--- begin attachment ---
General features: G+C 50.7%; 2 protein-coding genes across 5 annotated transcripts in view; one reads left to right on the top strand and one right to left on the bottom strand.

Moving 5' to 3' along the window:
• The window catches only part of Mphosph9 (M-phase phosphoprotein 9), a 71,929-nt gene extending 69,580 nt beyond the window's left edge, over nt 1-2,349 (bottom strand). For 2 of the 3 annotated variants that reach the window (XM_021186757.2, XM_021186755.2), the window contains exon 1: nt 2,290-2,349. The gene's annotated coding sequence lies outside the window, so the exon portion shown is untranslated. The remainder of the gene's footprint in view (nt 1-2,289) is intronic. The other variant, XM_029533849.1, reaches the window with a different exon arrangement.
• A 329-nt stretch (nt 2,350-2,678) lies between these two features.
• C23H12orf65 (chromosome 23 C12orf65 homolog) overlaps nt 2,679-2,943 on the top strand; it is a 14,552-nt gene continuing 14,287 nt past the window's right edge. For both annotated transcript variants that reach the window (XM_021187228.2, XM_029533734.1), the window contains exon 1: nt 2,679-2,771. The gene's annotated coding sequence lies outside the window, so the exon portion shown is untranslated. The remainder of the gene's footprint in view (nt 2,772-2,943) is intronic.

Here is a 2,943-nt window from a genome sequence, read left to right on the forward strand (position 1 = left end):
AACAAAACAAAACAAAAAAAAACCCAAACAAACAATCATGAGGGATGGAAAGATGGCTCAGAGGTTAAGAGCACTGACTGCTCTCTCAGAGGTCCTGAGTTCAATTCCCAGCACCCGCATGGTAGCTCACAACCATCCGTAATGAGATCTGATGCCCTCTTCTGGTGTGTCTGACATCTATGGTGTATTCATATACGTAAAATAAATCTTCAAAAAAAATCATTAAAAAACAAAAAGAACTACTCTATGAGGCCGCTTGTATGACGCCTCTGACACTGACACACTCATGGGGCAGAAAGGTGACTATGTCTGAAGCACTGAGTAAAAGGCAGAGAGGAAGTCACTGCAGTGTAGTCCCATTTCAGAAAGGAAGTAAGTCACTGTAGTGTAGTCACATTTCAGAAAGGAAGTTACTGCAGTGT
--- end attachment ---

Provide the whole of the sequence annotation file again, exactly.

General features: G+C 50.7%; 2 protein-coding genes across 5 annotated transcripts in view; one reads left to right on the top strand and one right to left on the bottom strand.

Moving 5' to 3' along the window:
• The window catches only part of Mphosph9 (M-phase phosphoprotein 9), a 71,929-nt gene extending 69,580 nt beyond the window's left edge, over nt 1-2,349 (bottom strand). For 2 of the 3 annotated variants that reach the window (XM_021186757.2, XM_021186755.2), the window contains exon 1: nt 2,290-2,349. The gene's annotated coding sequence lies outside the window, so the exon portion shown is untranslated. The remainder of the gene's footprint in view (nt 1-2,289) is intronic. The other variant, XM_029533849.1, reaches the window with a different exon arrangement.
• A 329-nt stretch (nt 2,350-2,678) lies between these two features.
• C23H12orf65 (chromosome 23 C12orf65 homolog) overlaps nt 2,679-2,943 on the top strand; it is a 14,552-nt gene continuing 14,287 nt past the window's right edge. For both annotated transcript variants that reach the window (XM_021187228.2, XM_029533734.1), the window contains exon 1: nt 2,679-2,771. The gene's annotated coding sequence lies outside the window, so the exon portion shown is untranslated. The remainder of the gene's footprint in view (nt 2,772-2,943) is intronic.

Here is a 2,943-nt window from a genome sequence, read left to right on the forward strand (position 1 = left end):
AACAAAACAAAACAAAAAAAAACCCAAACAAACAATCATGAGGGATGGAAAGATGGCTCAGAGGTTAAGAGCACTGACTGCTCTCTCAGAGGTCCTGAGTTCAATTCCCAGCACCCGCATGGTAGCTCACAACCATCCGTAATGAGATCTGATGCCCTCTTCTGGTGTGTCTGACATCTATGGTGTATTCATATACGTAAAATAAATCTTCAAAAAAAATCATTAAAAAACAAAAAGAACTACTCTATGAGGCCGCTTGTATGACGCCTCTGACACTGACACACTCATGGGGCAGAAAGGTGACTATGTCTGAAGCACTGAGTAAAAGGCAGAGAGGAAGTCACTGCAGTGTAGTCCCATTTCAGAAAGGAAGTAAGTCACTGTAGTGTAGTCACATTTCAGAAAGGAAGTTACTGCAGTGT